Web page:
Carrots are full of nutritional goodies such as beta carotene, dietary fibre, potassium, folic acid, manganese. Sulphur, copper, carotenes, pectin, Vitamin K and zinc. It’s the beta carotene that gives the carrot its bright orange hue and our bodies convert this into Vitamin A in the liver. It’s the Vitamin A that is transformed in the retina, to rhodopsin, a purple pigment necessary for night vision, so yes carrots do help us see in the dark.
Beta carotene has also been proven to protect against macular degeneration and senile cataracts. Those people in the study who ate the most beta carotene saw their chances of cataracts drop by 40%.
Did you know: The brighter the colour of the carrot, the more beta carotene it contains Beta Carotene helps to slow down the ageing of cells, acting as an antioxidant. Want to retain that youthful glow? Dig out the bright orange carrots. Don’t eat too many though or you will look like an extra from the only way is Essex!
The Vitamin A and antioxidants also protect the skin from Sun damage so eat plenty along with applying a good SPF for fabulous skin. In fact Vitamin also prevents acne, dry skin, pigmentation, blemishes, and uneven skin tone.
Studies have shown that the carotenoids in Carrots are also associated with a lower risk of heart disease and that regular consumption of carrots can reduce cholesterol as the soluble fibres bind with bile acids.
If you struggle with healthy lunch box fillings Carrots are the perfect sweeter treat for children. Aside from all the obvious benefits the high fibre and fluids are good for constipation, whilst their astringent properties also help with diarrhoea. Both gentle effects are really effective for children and keeps them happy in the toilet department!
Raw carrots inhibit the activity of listeria and salmonella. If you feel dinner at a friends might be dodgy load up with raw carrot as it prevents and reduces the risk of food poisoning.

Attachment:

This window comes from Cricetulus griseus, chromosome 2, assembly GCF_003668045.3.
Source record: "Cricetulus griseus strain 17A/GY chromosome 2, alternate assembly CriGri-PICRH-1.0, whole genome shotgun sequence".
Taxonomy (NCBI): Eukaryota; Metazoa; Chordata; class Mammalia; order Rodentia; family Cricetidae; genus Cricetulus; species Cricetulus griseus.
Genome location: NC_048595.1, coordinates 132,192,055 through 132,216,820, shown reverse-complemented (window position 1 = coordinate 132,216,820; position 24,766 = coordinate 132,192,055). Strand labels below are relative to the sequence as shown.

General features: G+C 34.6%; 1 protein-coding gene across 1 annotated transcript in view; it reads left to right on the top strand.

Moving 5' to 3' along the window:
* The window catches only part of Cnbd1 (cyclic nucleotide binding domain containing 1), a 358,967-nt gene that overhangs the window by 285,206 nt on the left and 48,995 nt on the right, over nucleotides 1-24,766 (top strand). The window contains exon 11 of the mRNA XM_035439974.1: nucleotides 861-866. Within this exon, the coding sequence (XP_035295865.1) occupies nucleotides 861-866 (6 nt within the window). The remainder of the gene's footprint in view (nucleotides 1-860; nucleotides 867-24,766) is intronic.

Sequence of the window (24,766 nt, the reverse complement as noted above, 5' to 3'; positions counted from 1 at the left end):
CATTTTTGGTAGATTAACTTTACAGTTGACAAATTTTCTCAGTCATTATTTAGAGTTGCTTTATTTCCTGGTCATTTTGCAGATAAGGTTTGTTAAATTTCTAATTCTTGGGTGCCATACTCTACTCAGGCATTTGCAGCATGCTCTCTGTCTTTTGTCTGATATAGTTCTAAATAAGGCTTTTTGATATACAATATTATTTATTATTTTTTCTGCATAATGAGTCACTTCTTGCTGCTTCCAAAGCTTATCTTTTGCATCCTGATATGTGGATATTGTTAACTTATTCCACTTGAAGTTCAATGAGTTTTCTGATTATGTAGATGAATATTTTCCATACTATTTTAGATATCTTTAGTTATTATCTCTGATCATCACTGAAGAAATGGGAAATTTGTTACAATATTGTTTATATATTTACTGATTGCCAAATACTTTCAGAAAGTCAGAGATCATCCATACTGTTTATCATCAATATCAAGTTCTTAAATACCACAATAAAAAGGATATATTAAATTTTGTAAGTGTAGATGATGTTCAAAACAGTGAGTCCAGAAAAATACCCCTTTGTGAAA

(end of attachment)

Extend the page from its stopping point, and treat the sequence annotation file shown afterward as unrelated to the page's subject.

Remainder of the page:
When it comes to the war on cancer carrots are an ally. They reduce the risk of lung cancer, breast cancer and colon cancer. Researchers have just discovered falcarinol and falcarindiol which they feel cause the anticancer properties.
Falcarinol is a natural pesticide produced by the carrot that protects its roots from fungal diseases. Carrots are one of the only common sources of this compound. A study showed 1/3 lower cancer risk by carrot-eating mice.
If you favour the occasional detox, carrots should be on the menu. Vitamin A assists the liver in flushing out the toxins from the body. It reduces the bile and fat in the liver. The fibres in carrots help clean out the colon and help you go to the loo.
In a Harvard University study, people who ate more than six carrots a week are less likely to suffer a stroke than those who ate only one carrot a month. Get crunching!
Carrots are a versatile vegetable and can be eaten raw, juiced, steamed, boiled, roasted and even the young leaves can be enjoyed on soups or salads, being rich in minerals.
An 80g portion of carrot contains 19 calories, 2g of fibre and 15mg of beta carotene (75% RNI of vitamin A) supporting skin, bones, eyes, hair, immunity and so much more. Aim for carrots around 2-3 times per week and enjoy the benefits.
Melting 20g of butter in a pan adding onions, carrots and rosemary. Cover and cook for 20 minutes (adding water if the pan becomes too dry). After cooking stir in 5 tbsp. of cream or natural yoghurt for an indulgent treat
As a salad simply grate 500g of carrots and mix with the juice of an orange and lemon with a pinch of salt (and chilli if desired). Leave to chill.